Vail Daily column: Disputing your credit report can create other disputes
Under the Fair Credit Reporting Act, consumers have a series of rights when disputing information on their credit reports. This includes asking the three major credit bureaus to investigate information reported by a creditor or collection agency that the consumer disagrees with.
There are several levels these disputes can extend. The most common is that the consumer will dispute a late payment or balance owed and the credit bureaus will make an inquiry to verify the information is correct. If it is not correct, then the report is updated to reflect that and that’s generally the end of the matter.
If the consumer still disagrees, then he or she has the right to have the account notated as “consumer disputes” to remain on the report indefinitely. The intent of this right was to allow consumers to give a heads up to future creditors that there is more to the story and the consumer disagrees he was late or owed the amount stated.
This system worked well for many years, until the advent of credit scoring came about and creditors started relying on credit scores in decisions to grant credit. Often, the creditor didn’t look at the full report, not seeing that the consumer might have a legitimate complaint regarding the credit report.
As a result, many consumers were denied credit because a couple of items were killing their scores. To remedy, this the company that created credit scoring, Fair Issac Co., agreed that the fairest thing to do would be give the consumer the benefit of the doubt and exclude any disputed accounts from the credit scoring process.
Of course, somebody has to come along and ruin every good thing. In this case, the culprit was credit repair companies doing things the easy way. These outfits charge enormous fees to clean up a consumer’s credit report. Sometimes they do perform legitimate services, but often when there is no legitimate way to remove negative information from a consumers credit report the credit repair companies figured out that all they had to do was dispute all the negative information permanently from a consumers credit report and his score would zoom up because they knew the scoring models would excluded these items.
This worked for many people, and as mortgage lenders began to rely almost exclusively on credit scores for pricing and approval of mortgages, people with some very bad credit got approved for mortgage loans because they had disputed the negative information on their credit reports.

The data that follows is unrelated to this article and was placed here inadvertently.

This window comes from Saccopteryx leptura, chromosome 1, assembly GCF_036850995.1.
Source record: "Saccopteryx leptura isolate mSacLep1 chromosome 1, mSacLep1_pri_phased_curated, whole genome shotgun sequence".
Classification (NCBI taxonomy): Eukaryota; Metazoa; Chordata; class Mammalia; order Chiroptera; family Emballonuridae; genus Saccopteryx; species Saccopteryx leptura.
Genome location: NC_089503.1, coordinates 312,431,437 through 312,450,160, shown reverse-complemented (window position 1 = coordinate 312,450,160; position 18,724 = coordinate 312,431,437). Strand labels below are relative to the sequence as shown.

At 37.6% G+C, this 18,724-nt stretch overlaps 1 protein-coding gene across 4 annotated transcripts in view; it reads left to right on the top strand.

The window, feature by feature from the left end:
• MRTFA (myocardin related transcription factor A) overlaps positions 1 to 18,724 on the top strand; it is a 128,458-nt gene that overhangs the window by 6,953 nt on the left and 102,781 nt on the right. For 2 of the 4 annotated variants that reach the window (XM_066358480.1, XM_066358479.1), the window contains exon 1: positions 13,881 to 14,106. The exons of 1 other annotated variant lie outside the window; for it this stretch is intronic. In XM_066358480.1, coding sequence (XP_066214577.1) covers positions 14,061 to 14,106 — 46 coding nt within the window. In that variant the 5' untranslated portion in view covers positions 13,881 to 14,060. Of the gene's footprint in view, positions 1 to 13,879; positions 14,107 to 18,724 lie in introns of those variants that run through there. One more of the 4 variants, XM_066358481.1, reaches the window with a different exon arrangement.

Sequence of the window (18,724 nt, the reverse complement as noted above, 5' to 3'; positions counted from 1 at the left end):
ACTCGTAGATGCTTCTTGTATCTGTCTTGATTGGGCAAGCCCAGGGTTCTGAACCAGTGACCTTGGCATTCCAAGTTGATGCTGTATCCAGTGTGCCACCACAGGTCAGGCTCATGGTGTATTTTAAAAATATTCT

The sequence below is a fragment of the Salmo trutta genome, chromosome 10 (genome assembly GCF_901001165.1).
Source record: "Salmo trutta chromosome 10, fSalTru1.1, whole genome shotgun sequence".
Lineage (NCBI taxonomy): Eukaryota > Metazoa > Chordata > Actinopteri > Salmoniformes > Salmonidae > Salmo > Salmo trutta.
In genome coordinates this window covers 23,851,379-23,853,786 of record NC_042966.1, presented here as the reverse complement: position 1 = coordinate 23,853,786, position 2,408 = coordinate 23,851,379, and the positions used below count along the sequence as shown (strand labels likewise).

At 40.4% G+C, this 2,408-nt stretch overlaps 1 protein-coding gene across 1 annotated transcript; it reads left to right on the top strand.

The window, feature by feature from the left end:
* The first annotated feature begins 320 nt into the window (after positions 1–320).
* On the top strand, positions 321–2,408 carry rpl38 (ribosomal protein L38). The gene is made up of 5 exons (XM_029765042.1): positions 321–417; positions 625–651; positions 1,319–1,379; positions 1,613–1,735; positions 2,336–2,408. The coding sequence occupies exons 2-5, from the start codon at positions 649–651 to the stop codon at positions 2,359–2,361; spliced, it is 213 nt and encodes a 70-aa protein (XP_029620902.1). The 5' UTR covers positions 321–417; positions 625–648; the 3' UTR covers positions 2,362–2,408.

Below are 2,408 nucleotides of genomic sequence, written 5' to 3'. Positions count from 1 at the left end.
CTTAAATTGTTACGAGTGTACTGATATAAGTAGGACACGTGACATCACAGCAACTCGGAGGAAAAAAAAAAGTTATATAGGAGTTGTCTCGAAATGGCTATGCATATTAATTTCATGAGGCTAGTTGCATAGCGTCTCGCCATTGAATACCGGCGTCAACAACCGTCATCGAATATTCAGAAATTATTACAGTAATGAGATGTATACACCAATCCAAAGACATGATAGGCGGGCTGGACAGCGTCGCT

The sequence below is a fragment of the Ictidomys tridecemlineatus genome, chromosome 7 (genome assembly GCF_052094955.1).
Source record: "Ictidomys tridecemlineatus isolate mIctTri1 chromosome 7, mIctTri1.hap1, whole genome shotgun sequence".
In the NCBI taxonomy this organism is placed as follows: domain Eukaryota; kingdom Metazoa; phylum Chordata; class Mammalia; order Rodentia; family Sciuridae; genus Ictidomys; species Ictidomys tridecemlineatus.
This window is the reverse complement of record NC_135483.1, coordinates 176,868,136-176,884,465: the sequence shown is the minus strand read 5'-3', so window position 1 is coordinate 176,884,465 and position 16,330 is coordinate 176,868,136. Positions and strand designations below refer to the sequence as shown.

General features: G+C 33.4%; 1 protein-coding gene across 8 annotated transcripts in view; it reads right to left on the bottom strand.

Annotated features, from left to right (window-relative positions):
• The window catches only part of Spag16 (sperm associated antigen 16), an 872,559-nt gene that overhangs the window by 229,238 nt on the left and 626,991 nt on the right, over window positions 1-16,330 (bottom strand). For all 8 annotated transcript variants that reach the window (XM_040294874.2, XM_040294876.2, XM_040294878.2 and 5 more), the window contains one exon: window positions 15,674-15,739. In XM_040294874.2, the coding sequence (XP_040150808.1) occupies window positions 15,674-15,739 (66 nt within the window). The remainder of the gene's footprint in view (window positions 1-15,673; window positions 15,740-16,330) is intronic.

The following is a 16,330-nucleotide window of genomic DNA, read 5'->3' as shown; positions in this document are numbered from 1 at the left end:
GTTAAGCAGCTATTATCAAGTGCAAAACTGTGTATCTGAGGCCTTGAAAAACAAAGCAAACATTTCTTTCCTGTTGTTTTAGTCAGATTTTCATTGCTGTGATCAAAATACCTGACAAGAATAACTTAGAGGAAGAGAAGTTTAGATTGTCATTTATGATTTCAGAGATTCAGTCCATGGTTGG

dispute and loan applications
As the mortgage industry started to get swamped by bad loans several years ago, somebody began to notice that it seemed the people who defaulted might not otherwise have been approved had the disputed accounts been factored into the credit scores.
Fannie Mae and Freddie Mac —who end up owning most of the mortgage paper in the nation — came up with rules that will kick out any loan application that includes the dispute on any credit report. If you have a disputed item on your credit report, then your loan application will be shut down until “dispute” is removed.
The problem many of our clients who have had a legit dispute in the past are seeing is that it is often unclear where the dispute status came from. I have a client who recalls disputing a late payment with Citi. Citi claims it is not reporting the dispute status to the bureau and the bureau swears it is coming from Citi. Both claim they cannot change what they are not reporting and neither can change what the other is reporting. The result is a total standoff and is shutting down my client’s ability to refinance. We have seen half a dozen people come through our office this year who are hitting the same wall. Regardless of how good the file is there are no exceptions granted.
If you think you might have dispute anywhere on any of your three credit bureau reports, then I would urge you to work diligently to get it removed.
Chris Neuswanger is a loan originator at Macro Financial Group in Avon and may be reached at 970-748-0342. He welcomes mortgage related inquiries from readers. His blog and a collection of his columns may be found at http://www.mtn mortgageguy.com.
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